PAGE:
What no one ever tells you about writing business documents: three hidden truths

In The Little Black Book of Business Writing, Mark Tredinnick and Geoff Whyte set out two truths of business writing.

The first may come as a surprise. You’ll almost certainly agree with the second. And, to add to the mix, the professional copywriters at Proof Communications believe there’s a third hidden truth, which you’ll have experienced many times.

  • First up, there is no one on Earth who wants to spend longer than they have to reading your email, letter, tender or brochure.
  • Secondly, no one on Earth wants to spend longer than they have to writing an email, letter, tender or brochure.
  • And thirdly, when you’re writing a business document, it always takes longer than you think it will.

That’s why when you’re writing a business document, it’s in your interests and those of your readers to think about what you are going to say before you start.

Even if you only spend a few seconds thinking about what you want to communicate in your document before you start writing (email, brochure, letter, tender, proposal case study or similar), it will reap rewards.

Why do I need to think about the key points before I start writing business documents?

If you’ve ever had to write a business document other than an email, you’ll know it can take a very long time. Even if you’ve not got writer’s block, getting down on paper all the points you want to make and in the right order is time-consuming. And the copy editing process can take even longer, especially if you’re a perfectionist! Choosing just the right words can be an excruciating process.

The same is true whether you’re writing tenders, proposals, reports, annual reports, thought leadership, articles, case studies, blogs, capability statements or brochures.

The great benefit of taking a pause to jot down your key points on paper, or make a mental note of them, is that a little time invested up front means less time copywriting and copy editing later. It means faster, clearer writing and less rounds of edits.

That’s because taking a few seconds or minutes gives you time to consider the point or points you want to get across, and in what order.

No matter how long you spend on this, it will always pay dividends. Obviously, the amount of time depends on the length and complexity of your communication. An email to organise a meeting will need less investment than one that conveys news about a company’s performance.

By giving yourself an opportunity to pause for thought, you’ll clarify:

  • Who will be reading your business document
  • What you want them to know
  • The action you want them to take, or the action you are telling your reader that you are going to take.

Great copywriters know this – they take time to understand the key points that their clients’ want to make and then carefully draft the content. But it’s the time taken upfront where the copywriter seeks to understand the essential key messages that makes the document clear and easy for the reader. It’s also this investment of time that produces business documents that get the results intended by the author.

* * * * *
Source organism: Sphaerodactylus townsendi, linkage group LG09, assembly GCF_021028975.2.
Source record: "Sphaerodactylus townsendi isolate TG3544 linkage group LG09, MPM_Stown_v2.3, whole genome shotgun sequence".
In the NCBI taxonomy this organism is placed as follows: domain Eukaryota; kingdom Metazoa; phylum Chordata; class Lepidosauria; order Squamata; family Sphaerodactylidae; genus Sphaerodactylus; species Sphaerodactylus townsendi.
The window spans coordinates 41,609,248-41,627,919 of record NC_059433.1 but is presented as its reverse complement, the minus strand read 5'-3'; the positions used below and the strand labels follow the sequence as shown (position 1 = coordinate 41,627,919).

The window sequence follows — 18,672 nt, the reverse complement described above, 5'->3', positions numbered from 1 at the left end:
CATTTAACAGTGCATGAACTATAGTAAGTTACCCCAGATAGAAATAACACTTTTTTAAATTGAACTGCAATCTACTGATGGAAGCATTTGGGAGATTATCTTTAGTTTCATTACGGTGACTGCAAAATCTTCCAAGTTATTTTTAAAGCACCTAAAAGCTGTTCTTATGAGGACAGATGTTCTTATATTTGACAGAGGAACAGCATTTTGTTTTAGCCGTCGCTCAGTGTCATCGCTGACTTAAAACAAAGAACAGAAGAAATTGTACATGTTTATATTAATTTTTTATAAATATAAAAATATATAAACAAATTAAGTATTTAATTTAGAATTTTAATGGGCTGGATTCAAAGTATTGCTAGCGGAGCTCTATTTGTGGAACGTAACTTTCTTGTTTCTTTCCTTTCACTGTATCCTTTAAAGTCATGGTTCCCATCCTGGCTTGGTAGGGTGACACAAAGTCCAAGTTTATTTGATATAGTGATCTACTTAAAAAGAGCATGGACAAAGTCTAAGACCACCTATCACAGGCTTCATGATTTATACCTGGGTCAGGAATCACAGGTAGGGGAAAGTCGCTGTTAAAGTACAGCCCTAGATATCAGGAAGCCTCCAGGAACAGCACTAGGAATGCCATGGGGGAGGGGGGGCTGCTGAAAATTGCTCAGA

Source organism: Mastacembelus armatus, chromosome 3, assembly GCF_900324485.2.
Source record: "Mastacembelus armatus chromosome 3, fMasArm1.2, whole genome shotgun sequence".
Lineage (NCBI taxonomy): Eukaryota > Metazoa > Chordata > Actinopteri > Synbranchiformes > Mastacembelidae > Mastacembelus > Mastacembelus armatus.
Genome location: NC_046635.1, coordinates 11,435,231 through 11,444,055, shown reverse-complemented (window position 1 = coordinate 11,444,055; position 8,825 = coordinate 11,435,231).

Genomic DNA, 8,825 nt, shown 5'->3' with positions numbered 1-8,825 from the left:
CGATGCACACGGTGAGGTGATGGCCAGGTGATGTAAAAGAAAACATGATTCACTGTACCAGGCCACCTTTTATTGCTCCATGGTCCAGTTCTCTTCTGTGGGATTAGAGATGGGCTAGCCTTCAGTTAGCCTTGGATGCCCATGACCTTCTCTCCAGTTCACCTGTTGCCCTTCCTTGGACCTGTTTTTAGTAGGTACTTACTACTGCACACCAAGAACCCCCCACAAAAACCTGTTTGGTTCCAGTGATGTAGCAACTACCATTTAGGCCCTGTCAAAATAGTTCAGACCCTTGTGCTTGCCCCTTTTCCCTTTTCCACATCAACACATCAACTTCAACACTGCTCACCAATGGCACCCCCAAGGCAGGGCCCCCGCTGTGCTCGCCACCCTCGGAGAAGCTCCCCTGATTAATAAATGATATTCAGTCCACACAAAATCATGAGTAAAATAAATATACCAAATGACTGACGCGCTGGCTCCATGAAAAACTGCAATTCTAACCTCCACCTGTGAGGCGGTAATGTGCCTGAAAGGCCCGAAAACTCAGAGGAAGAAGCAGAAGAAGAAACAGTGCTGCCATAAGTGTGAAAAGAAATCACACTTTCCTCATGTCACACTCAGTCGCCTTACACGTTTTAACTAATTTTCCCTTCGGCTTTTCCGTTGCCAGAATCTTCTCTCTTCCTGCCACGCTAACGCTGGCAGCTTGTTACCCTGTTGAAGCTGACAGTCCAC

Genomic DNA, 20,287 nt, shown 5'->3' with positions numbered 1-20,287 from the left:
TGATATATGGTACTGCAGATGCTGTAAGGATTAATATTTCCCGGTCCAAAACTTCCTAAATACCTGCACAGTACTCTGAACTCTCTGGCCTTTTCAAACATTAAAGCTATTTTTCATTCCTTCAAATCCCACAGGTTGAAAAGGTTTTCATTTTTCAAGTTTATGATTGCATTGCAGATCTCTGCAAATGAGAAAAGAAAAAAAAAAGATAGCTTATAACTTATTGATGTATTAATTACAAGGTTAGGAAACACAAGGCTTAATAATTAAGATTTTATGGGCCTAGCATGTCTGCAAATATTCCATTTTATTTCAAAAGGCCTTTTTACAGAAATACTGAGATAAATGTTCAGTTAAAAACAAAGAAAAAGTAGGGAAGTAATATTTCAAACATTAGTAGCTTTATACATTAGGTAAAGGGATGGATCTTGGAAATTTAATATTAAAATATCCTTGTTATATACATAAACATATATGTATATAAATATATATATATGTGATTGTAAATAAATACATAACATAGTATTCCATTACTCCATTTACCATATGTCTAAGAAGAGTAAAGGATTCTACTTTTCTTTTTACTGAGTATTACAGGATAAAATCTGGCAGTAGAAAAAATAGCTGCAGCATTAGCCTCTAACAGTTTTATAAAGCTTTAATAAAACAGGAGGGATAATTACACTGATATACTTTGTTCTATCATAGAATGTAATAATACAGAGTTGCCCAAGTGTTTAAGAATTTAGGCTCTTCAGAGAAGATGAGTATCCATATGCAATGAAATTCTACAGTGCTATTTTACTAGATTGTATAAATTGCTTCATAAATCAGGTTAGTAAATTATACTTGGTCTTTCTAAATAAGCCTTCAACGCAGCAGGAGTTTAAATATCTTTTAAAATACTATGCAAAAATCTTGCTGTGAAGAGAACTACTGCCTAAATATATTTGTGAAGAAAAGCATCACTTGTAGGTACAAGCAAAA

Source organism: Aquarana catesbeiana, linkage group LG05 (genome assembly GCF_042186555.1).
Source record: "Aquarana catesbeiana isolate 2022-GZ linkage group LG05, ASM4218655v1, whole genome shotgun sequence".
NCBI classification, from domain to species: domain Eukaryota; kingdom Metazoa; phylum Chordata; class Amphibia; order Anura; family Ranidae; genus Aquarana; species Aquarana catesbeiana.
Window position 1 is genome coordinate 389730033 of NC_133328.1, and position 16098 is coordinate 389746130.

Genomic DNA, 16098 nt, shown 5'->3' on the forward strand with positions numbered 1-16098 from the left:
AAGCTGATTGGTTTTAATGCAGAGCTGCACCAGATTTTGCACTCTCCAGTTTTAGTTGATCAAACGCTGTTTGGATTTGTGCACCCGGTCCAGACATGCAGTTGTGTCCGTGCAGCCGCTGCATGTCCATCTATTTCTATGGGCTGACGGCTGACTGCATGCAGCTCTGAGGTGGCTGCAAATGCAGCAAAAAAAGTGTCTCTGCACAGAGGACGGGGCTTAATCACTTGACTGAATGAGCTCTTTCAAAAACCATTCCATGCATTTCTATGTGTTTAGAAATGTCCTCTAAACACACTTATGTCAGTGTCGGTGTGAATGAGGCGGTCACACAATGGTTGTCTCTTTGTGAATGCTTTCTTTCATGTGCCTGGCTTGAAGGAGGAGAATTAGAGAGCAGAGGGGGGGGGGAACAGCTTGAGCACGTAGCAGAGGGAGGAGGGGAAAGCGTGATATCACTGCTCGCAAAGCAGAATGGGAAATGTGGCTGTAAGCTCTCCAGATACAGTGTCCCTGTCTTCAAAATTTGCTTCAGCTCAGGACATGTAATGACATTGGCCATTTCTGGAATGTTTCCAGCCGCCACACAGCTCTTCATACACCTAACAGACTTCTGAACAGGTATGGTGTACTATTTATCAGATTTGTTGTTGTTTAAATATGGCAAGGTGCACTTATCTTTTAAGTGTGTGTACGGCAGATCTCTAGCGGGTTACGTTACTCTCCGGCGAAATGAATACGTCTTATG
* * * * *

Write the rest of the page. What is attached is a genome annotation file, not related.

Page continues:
How to write your business document

Once you’ve noted your key points, you need to actually write the business document. As professional copywriters, we have lots of advice on what to do and what not to do, particularly words to avoid when copywriting.

But you’ll find our one simple trick to improve your business writing right now especially useful.

If your document is especially lengthy or important, you might want to consider having a copy editor review your draft. Copy editors are fundamental to producing excellent documents. They review content for grammatical errors, punctuation mistakes and particularly for consistency of flow and tone of voice. Copy editors turn average documents into gold.

For extra reassurance, professional proofreaders make sure that everything in a document is correct. They don’t edit documents or rewrite the content, but correct typos that may have slipped through and they check that all the parts of the document are in order, such as heading hierarchy, footnotes and table of contents. It might sound easy, but it’s very hard work. Proofreaders need to be able to concentrate for long periods.

Proof Communications’ professional copywriting and copy editing services

For more than two decades we’ve been copywriting, copy editing and proofreading marketing, sales and important stakeholder documents for companies and government.

We’ve written millions of words to help our clients promote, sell or market their expertise, knowledge or products. Tenders, proposals, blogs, award entries, case studies, websites – you name it, we’ve written content for it.

We step in to copywrite marketing, sales or stakeholder documents when clients don’t have the time or skills to do it themselves. We transform their ideas and knowledge into valuable content that they can reuse for different purposes, thereby offering them great value.

SMEs, start-ups, listed companies and government agencies benefit from our knowledge and commitment to helping them succeed. Since launching in 2000, we have helped hundreds of organisations win tens of millions of dollars in new business from tenders and proposals; win countless business awards and accolades through business award entries; and deliver great content in blogs, articles, newsletters and thought leadership, not to mention website copy, brochures and capability statements.

For help with copywriting, proofreading or editing any of your business documents, contact Proof Communications on 02 8036 5532 or 0411 123 216 or head to the contact page.

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